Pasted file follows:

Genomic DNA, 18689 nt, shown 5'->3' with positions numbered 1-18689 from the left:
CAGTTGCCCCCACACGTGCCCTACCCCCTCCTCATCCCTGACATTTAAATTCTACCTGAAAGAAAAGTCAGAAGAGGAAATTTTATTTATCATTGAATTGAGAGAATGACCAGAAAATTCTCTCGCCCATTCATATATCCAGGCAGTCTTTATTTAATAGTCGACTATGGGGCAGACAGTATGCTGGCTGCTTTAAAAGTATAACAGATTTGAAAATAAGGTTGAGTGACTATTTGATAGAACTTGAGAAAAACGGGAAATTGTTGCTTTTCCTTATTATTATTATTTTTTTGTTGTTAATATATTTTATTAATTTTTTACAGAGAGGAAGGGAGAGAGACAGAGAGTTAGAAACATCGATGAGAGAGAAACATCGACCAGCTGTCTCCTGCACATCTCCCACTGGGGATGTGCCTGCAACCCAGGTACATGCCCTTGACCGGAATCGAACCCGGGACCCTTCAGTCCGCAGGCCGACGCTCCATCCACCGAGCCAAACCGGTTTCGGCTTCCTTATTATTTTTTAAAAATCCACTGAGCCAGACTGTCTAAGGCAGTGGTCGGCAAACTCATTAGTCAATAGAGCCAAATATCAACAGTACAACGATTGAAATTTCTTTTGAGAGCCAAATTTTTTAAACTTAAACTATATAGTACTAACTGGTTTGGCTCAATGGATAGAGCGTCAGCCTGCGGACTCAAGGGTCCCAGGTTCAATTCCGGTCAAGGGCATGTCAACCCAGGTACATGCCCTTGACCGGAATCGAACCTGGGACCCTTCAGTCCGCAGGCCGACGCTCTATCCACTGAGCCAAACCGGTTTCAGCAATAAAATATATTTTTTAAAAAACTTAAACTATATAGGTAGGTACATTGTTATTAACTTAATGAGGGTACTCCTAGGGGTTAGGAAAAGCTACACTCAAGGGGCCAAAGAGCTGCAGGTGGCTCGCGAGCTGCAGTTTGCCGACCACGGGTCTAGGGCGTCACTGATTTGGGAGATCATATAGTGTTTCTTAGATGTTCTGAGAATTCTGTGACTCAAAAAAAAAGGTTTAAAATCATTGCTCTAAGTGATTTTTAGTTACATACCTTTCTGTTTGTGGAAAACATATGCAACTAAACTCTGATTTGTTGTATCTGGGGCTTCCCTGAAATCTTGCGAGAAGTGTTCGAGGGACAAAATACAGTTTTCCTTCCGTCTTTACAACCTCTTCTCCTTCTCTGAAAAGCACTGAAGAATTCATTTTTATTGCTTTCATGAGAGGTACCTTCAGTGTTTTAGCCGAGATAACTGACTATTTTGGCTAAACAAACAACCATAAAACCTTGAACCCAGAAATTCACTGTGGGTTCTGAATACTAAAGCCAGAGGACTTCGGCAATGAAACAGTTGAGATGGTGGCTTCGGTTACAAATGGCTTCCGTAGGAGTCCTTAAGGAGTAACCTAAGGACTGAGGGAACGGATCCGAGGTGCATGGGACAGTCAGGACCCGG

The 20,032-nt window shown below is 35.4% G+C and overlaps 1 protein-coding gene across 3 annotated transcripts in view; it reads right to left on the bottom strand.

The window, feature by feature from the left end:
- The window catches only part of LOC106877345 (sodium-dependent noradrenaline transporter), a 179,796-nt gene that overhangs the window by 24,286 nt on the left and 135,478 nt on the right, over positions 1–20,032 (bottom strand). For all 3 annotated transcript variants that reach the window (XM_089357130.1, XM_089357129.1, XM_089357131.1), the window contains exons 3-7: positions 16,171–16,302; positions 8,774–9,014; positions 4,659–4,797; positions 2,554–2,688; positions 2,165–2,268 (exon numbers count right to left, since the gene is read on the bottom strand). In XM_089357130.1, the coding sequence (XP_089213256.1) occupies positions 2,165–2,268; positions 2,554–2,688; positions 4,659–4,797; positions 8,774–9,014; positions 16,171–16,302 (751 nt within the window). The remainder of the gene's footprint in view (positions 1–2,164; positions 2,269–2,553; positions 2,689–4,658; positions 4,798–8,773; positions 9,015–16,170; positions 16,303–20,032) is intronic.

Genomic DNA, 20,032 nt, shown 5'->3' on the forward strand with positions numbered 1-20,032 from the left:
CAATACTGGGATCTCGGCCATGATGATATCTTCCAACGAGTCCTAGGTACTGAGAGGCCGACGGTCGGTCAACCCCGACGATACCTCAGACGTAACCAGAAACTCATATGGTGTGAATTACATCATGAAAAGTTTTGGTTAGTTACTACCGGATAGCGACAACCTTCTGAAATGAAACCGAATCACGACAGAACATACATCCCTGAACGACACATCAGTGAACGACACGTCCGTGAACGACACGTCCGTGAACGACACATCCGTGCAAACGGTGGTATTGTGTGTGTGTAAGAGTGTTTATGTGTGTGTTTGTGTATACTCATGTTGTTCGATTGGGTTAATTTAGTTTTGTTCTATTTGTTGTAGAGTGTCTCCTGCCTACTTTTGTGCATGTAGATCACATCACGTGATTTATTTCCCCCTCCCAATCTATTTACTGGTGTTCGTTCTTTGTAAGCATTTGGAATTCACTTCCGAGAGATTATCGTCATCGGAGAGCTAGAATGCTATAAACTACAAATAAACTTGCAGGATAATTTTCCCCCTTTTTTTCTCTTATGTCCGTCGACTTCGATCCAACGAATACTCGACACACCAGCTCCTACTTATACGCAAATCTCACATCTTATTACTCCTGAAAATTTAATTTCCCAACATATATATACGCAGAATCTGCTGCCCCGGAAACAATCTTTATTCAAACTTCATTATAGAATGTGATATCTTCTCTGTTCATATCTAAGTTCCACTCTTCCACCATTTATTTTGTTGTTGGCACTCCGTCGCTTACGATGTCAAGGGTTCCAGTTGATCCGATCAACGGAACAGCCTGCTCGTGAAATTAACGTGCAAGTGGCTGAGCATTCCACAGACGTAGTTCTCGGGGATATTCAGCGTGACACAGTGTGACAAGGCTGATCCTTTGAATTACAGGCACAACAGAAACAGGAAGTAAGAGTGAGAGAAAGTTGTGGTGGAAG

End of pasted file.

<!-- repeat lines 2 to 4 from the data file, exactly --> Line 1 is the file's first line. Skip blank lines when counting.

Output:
CAGTTGCCCCCACACGTGCCCTACCCCCTCCTCATCCCTGACATTTAAATTCTACCTGAAAGAAAAGTCAGAAGAGGAAATTTTATTTATCATTGAATTGAGAGAATGACCAGAAAATTCTCTCGCCCATTCATATATCCAGGCAGTCTTTATTTAATAGTCGACTATGGGGCAGACAGTATGCTGGCTGCTTTAAAAGTATAACAGATTTGAAAATAAGGTTGAGTGACTATTTGATAGAACTTGAGAAAAACGGGAAATTGTTGCTTTTCCTTATTATTATTATTTTTTTGTTGTTAATATATTTTATTAATTTTTTACAGAGAGGAAGGGAGAGAGACAGAGAGTTAGAAACATCGATGAGAGAGAAACATCGACCAGCTGTCTCCTGCACATCTCCCACTGGGGATGTGCCTGCAACCCAGGTACATGCCCTTGACCGGAATCGAACCCGGGACCCTTCAGTCCGCAGGCCGACGCTCCATCCACCGAGCCAAACCGGTTTCGGCTTCCTTATTATTTTTTAAAAATCCACTGAGCCAGACTGTCTAAGGCAGTGGTCGGCAAACTCATTAGTCAATAGAGCCAAATATCAACAGTACAACGATTGAAATTTCTTTTGAGAGCCAAATTTTTTAAACTTAAACTATATAGTACTAACTGGTTTGGCTCAATGGATAGAGCGTCAGCCTGCGGACTCAAGGGTCCCAGGTTCAATTCCGGTCAAGGGCATGTCAACCCAGGTACATGCCCTTGACCGGAATCGAACCTGGGACCCTTCAGTCCGCAGGCCGACGCTCTATCCACTGAGCCAAACCGGTTTCAGCAATAAAATATATTTTTTAAAAAACTTAAACTATATAGGTAGGTACATTGTTATTAACTTAATGAGGGTACTCCTAGGGGTTAGGAAAAGCTACACTCAAGGGGCCAAAGAGCTGCAGGTGGCTCGCGAGCTGCAGTTTGCCGACCACGGGTCTAGGGCGTCACTGATTTGGGAGATCATATAGTGTTTCTTAGATGTTCTGAGAATTCTGTGACTCAAAAAAAAAGGTTTAAAATCATTGCTCTAAGTGATTTTTAGTTACATACCTTTCTGTTTGTGGAAAACATATGCAACTAAACTCTGATTTGTTGTATCTGGGGCTTCCCTGAAATCTTGCGAGAAGTGTTCGAGGGACAAAATACAGTTTTCCTTCCGTCTTTACAACCTCTTCTCCTTCTCTGAAAAGCACTGAAGAATTCATTTTTATTGCTTTCATGAGAGGTACCTTCAGTGTTTTAGCCGAGATAACTGACTATTTTGGCTAAACAAACAACCATAAAACCTTGAACCCAGAAATTCACTGTGGGTTCTGAATACTAAAGCCAGAGGACTTCGGCAATGAAACAGTTGAGATGGTGGCTTCGGTTACAAATGGCTTCCGTAGGAGTCCTTAAGGAGTAACCTAAGGACTGAGGGAACGGATCCGAGGTGCATGGGACAGTCAGGACCCGG

The 20,032-nt window shown below is 35.4% G+C and overlaps 1 protein-coding gene across 3 annotated transcripts in view; it reads right to left on the bottom strand.

The window, feature by feature from the left end: